The reading appointed for today from the Acts of the Apostles is so important in the history of the Church. The early Church, being composed essentially of Jews who followed Christ, was embroiled in a controversy — should Gentiles who receive Christ be circumcised according to Old Testamental law? This spoke to a couple of issues: first, the idea of Gentiles coming into the Church was astounding to many at first. It was Peter’s vision of the sheet and the revelation that God wanted all His people in the Church (no one is “unclean”) and then the numbers of Gentiles who followed Christ after seeing miracles and hearing Peter and Paul that calmed the initial resistance to Gentiles. But then the question came up: are they bound by the OT Law? The second issue was how to decide such a question.

The fifteenth chapter of Acts is the first recorded Council of the Church. When the apostles broached the question of circumcision, it was decided that the only way to answer the question was to come together in council. Conciliarity has been the basic form of Church government ever since. We can read about the Ecumenical Councils of the Church, and other councils in history that guided the Church through the centuries. But the reality is that conciliarity is the basic way we run the Church at every level. Although we are hierarchical, it begins with the Synod of Bishops (a council). Each diocese has a diocesan council. Each parish has a parish council. All the councils are for one reason only: to determine the guidance of the Holy Spirit in directing the Church. Many minds inspired in one direction has always been seen as the guidance of the Spirit. The formula that was used in the letter sent to Antioch by the apostles is the same formula used to this day: “It seemed good to the Holy Spirit, and to us, that…”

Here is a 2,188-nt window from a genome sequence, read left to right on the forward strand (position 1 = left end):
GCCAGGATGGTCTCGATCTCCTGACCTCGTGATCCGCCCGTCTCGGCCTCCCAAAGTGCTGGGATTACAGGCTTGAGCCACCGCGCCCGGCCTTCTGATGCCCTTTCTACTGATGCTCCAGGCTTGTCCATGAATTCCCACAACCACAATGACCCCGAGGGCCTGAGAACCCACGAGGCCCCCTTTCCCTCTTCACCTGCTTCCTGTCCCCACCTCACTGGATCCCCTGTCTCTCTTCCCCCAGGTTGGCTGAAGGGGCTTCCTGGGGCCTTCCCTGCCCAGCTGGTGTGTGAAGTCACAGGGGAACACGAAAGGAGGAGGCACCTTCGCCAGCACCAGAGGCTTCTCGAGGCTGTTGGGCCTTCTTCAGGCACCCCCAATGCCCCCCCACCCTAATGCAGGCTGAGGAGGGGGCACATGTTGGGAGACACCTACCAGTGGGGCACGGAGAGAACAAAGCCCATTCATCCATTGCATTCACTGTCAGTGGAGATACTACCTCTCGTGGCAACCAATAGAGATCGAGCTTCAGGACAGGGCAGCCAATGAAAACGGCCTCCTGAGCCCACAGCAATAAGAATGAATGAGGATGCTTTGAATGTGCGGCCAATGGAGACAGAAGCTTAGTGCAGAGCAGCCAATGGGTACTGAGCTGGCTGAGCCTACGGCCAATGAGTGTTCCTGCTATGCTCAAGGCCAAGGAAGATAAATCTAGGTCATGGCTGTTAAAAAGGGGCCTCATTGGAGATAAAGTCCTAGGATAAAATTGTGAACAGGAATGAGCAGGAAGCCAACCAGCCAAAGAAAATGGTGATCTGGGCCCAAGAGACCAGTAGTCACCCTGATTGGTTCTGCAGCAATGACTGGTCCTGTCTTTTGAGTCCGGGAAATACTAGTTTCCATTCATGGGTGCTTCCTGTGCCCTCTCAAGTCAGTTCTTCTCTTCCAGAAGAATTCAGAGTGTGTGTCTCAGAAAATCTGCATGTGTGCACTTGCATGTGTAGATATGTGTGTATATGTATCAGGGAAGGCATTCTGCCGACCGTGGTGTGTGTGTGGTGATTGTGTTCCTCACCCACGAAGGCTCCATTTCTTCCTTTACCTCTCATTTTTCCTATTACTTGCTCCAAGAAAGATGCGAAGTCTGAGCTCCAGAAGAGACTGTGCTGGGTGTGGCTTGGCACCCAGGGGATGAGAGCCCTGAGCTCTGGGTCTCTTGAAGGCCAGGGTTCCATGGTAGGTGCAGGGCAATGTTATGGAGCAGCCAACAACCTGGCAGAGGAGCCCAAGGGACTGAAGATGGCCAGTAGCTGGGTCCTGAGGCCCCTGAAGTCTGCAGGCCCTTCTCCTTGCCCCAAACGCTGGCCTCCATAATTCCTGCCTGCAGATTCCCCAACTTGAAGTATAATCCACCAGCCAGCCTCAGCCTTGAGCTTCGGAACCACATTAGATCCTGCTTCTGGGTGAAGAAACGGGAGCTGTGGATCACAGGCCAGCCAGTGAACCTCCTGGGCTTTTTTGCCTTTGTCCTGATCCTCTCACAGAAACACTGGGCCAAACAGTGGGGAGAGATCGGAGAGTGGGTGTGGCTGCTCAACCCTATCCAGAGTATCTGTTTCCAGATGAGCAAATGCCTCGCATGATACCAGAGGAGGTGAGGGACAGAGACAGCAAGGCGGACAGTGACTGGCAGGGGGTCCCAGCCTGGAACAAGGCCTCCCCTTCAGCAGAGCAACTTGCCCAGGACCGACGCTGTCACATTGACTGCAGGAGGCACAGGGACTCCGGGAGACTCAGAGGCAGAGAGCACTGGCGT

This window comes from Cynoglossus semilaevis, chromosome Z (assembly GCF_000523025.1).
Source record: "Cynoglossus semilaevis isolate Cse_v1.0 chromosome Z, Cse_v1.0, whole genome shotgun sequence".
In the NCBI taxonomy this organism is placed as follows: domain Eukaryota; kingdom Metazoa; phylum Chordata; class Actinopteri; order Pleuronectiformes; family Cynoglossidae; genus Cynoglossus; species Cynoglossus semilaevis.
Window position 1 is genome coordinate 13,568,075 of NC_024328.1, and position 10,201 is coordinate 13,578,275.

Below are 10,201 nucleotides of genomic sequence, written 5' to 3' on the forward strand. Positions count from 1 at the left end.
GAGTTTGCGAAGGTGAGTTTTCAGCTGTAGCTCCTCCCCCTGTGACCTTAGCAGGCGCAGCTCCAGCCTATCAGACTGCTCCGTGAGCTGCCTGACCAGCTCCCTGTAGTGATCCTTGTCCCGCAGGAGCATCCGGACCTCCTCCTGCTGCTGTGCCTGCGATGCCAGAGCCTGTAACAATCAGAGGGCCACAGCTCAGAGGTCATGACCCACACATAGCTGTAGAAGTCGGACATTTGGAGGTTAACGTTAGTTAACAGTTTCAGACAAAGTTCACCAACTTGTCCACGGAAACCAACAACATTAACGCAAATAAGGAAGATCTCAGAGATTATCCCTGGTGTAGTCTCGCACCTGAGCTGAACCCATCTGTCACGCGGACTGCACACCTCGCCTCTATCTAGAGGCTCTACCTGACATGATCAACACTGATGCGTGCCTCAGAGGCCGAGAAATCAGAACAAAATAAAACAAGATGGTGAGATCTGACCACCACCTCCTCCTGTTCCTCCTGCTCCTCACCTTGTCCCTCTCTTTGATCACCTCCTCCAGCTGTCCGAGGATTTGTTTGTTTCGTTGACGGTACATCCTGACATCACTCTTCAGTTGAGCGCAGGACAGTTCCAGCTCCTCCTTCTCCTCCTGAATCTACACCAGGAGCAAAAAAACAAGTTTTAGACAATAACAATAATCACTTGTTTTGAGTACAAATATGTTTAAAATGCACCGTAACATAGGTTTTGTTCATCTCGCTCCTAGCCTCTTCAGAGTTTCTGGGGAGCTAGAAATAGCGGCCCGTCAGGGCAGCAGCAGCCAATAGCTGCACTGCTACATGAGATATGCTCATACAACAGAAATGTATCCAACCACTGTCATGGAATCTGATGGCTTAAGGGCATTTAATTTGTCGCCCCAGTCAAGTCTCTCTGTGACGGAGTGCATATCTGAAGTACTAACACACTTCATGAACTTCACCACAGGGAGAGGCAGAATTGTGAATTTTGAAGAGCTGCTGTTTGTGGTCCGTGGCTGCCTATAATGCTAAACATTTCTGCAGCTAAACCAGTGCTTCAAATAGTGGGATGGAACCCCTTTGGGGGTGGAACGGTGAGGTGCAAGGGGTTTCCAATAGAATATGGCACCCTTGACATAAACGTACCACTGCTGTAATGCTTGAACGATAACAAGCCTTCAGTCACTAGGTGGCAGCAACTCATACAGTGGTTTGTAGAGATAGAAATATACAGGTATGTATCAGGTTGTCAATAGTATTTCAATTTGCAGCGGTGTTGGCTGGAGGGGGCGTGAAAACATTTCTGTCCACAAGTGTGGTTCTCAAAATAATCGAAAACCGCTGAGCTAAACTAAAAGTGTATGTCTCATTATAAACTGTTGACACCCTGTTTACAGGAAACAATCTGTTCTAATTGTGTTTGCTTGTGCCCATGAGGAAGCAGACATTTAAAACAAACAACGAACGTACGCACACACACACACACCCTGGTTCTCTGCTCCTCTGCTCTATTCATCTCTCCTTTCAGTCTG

But what they decided was equally important. In not demanding circumcision from Gentiles coming into the Church, they proclaimed the catholicity of the Church. It is for everyone. Christ transcended and fulfilled the Law in Himself, so the sign of the covenant between God and Abraham’s people is not necessary. The New Israel has a new Law and He is Christ. But the apostles did keep some of the law: you must abstain from things offered to idols, from blood, from things strangled, and from sexual immorality. This is good guidance to Christians down to this day. So the question of circumcision, while seeming “external,” was profoundly “internal,” for it led to the practice of conciliarity used to this day, and to the understanding that Christ came and died for everyone — Jew and Gentile alike. The fulness of Him in the life of the Church has been given to each of us, not to some. Christ is Risen!